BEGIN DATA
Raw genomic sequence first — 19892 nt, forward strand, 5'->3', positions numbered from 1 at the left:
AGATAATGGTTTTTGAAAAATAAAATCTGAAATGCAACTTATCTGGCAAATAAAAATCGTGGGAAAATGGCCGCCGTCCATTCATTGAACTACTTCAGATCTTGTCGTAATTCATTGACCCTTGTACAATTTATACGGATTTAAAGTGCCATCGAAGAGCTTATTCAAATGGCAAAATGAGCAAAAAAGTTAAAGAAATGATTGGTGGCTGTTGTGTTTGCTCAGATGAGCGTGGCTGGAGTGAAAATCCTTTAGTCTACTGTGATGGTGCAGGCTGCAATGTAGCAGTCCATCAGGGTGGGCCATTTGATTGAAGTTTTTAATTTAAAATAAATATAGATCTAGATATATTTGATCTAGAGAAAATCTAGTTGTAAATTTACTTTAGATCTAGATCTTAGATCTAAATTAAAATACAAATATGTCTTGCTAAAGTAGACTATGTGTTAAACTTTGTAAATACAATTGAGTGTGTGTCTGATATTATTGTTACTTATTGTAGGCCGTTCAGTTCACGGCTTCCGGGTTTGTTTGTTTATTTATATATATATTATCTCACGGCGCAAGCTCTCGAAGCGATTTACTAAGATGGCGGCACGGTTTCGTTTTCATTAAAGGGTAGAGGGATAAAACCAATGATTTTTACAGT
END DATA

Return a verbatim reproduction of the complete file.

Raw genomic sequence first — 19892 nt, forward strand, 5'->3', positions numbered from 1 at the left:
AGATAATGGTTTTTGAAAAATAAAATCTGAAATGCAACTTATCTGGCAAATAAAAATCGTGGGAAAATGGCCGCCGTCCATTCATTGAACTACTTCAGATCTTGTCGTAATTCATTGACCCTTGTACAATTTATACGGATTTAAAGTGCCATCGAAGAGCTTATTCAAATGGCAAAATGAGCAAAAAAGTTAAAGAAATGATTGGTGGCTGTTGTGTTTGCTCAGATGAGCGTGGCTGGAGTGAAAATCCTTTAGTCTACTGTGATGGTGCAGGCTGCAATGTAGCAGTCCATCAGGGTGGGCCATTTGATTGAAGTTTTTAATTTAAAATAAATATAGATCTAGATATATTTGATCTAGAGAAAATCTAGTTGTAAATTTACTTTAGATCTAGATCTTAGATCTAAATTAAAATACAAATATGTCTTGCTAAAGTAGACTATGTGTTAAACTTTGTAAATACAATTGAGTGTGTGTCTGATATTATTGTTACTTATTGTAGGCCGTTCAGTTCACGGCTTCCGGGTTTGTTTGTTTATTTATATATATATTATCTCACGGCGCAAGCTCTCGAAGCGATTTACTAAGATGGCGGCACGGTTTCGTTTTCATTAAAGGGTAGAGGGATAAAACCAATGATTTTTACAGT